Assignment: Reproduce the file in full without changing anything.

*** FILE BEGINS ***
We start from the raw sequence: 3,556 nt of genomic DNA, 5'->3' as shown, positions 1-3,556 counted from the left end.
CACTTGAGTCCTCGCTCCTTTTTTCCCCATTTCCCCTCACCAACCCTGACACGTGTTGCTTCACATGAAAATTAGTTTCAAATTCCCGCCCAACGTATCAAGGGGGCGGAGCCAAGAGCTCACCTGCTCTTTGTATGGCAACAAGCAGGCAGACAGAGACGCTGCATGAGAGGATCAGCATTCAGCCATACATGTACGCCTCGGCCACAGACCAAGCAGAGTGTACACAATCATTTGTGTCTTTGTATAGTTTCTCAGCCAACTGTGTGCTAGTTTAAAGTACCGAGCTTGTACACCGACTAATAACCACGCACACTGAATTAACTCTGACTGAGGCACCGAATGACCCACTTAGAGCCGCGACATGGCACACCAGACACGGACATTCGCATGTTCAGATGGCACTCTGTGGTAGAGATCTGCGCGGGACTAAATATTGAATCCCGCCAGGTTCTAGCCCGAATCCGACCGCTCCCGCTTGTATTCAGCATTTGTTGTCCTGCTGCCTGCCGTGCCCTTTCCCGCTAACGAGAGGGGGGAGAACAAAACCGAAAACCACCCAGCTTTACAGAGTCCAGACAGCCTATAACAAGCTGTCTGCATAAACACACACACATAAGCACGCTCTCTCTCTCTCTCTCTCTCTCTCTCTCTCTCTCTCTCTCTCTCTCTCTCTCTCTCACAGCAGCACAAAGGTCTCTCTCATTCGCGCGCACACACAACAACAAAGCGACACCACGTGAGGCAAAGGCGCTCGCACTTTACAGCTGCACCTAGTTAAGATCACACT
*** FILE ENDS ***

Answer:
We start from the raw sequence: 3,556 nt of genomic DNA, 5'->3' as shown, positions 1-3,556 counted from the left end.
CACTTGAGTCCTCGCTCCTTTTTTCCCCATTTCCCCTCACCAACCCTGACACGTGTTGCTTCACATGAAAATTAGTTTCAAATTCCCGCCCAACGTATCAAGGGGGCGGAGCCAAGAGCTCACCTGCTCTTTGTATGGCAACAAGCAGGCAGACAGAGACGCTGCATGAGAGGATCAGCATTCAGCCATACATGTACGCCTCGGCCACAGACCAAGCAGAGTGTACACAATCATTTGTGTCTTTGTATAGTTTCTCAGCCAACTGTGTGCTAGTTTAAAGTACCGAGCTTGTACACCGACTAATAACCACGCACACTGAATTAACTCTGACTGAGGCACCGAATGACCCACTTAGAGCCGCGACATGGCACACCAGACACGGACATTCGCATGTTCAGATGGCACTCTGTGGTAGAGATCTGCGCGGGACTAAATATTGAATCCCGCCAGGTTCTAGCCCGAATCCGACCGCTCCCGCTTGTATTCAGCATTTGTTGTCCTGCTGCCTGCCGTGCCCTTTCCCGCTAACGAGAGGGGGGAGAACAAAACCGAAAACCACCCAGCTTTACAGAGTCCAGACAGCCTATAACAAGCTGTCTGCATAAACACACACACATAAGCACGCTCTCTCTCTCTCTCTCTCTCTCTCTCTCTCTCTCTCTCTCTCTCTCTCTCTCTCTCACAGCAGCACAAAGGTCTCTCTCATTCGCGCGCACACACAACAACAAAGCGACACCACGTGAGGCAAAGGCGCTCGCACTTTACAGCTGCACCTAGTTAAGATCACACT